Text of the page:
by Matt Weiner
As the first feature-length film from Studio Trigger (the studio behind the well-received TV series “Kill la Kill”), Promare has its work cut out for it. It’s no easy task to maintain the studio’s unique blend of over-the-top yet self-referential action for a tight animated feature.
It’s a coup for director Hiroyuki Imaishi that Promare manages to do all that and more, while fleshing out characters who rise above their archetypes. (Well, most of them.) The film follows the members of Burning Rescue, a civil firefighting team that fights fires caused by “Burnish,” the name given to people who have mutated to spontaneously combust and must continue to start fires to survive.
The action begins 30 years after the first worldwide mutations took place, and most Burnish have been tracked down and imprisoned (or “frozen”). The plot manages to be both convoluted and contrived at various times, but the animation powers the events forward so relentlessly that I stopped caring. The style is wildly entertaining, and with enough hyperactive neon to make Into the Spider-Verse look like a Merchant Ivory film.
Art designer Shigeto Koyama is credited with the character designs. Western audiences are likely to know his work as designer of the robot Baymax from Big Hero 6, and he’s the perfect choice to make sure the futuristic mechas still allow the warmth and relationships from the characters piloting them to shine on screen.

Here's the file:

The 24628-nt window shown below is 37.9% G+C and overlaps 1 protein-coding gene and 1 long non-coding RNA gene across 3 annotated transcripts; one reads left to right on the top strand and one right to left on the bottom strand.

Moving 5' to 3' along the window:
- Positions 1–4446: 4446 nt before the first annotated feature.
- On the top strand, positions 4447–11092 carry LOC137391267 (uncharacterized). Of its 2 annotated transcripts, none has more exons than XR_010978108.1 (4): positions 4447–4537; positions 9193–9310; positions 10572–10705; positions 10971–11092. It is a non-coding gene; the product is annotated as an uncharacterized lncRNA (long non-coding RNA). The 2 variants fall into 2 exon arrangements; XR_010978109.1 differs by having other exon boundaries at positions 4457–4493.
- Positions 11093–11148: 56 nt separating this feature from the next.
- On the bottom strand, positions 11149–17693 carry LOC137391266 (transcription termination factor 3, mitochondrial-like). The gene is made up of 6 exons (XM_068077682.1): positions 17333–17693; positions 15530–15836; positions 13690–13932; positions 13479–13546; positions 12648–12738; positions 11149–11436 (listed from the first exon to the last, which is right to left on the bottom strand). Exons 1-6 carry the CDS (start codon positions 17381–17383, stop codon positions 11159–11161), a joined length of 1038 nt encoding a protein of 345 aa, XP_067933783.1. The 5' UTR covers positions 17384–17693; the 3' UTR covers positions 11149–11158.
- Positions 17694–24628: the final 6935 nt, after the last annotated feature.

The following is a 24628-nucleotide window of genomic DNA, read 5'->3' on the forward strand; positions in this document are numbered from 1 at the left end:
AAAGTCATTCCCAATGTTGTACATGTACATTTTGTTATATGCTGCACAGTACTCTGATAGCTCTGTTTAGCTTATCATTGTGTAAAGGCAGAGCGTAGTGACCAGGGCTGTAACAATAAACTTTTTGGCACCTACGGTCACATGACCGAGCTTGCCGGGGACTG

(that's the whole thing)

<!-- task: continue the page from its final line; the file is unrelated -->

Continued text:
Good thing, too, because without the laugh-out-loud characters and battles, the rest of the sci-fi plot would never make it off the ground. Even here, though, Kazuki Nakashima’s screenplay takes pains to give you permission to sit back and have a good time. He’s not above getting in a few digs at the absurdity: this is a movie, after all, with a literal Deus Ex Machina.
Promare is full of laugh-out-loud moments from the characters and the background animations—there’s a buoyancy that also makes the film a joy from start to finish. The real story behind the Burnish threat gives an unmistakable nod to global warming, but in the world of Promare what matters less is that we save the world (that’s a given, obviously), but rather how essential it is for our shared humanity that we save it by connecting more deeply with one another.
This plays out between the young firefighting hero Galo Thymos and the supposed terrorist leader, Lio Fotia. Here, too, Promare seems to delight in spurning convention: there’s no need for fans to wistfully ship the two adversaries, as the movie clearly does it for us. When the two burning souls connect and discover they must let go of what is holding them back and combust, I think we’re well beyond subtext.
Together, they offer a message of hope drenched in enough sharp, angular colors to fill out a 1990s t-shirt collection. Promare is an exciting first feature outing for Studio Trigger, and a sign that their distinctive brand of frenetic action hasn’t burnt itself out yet.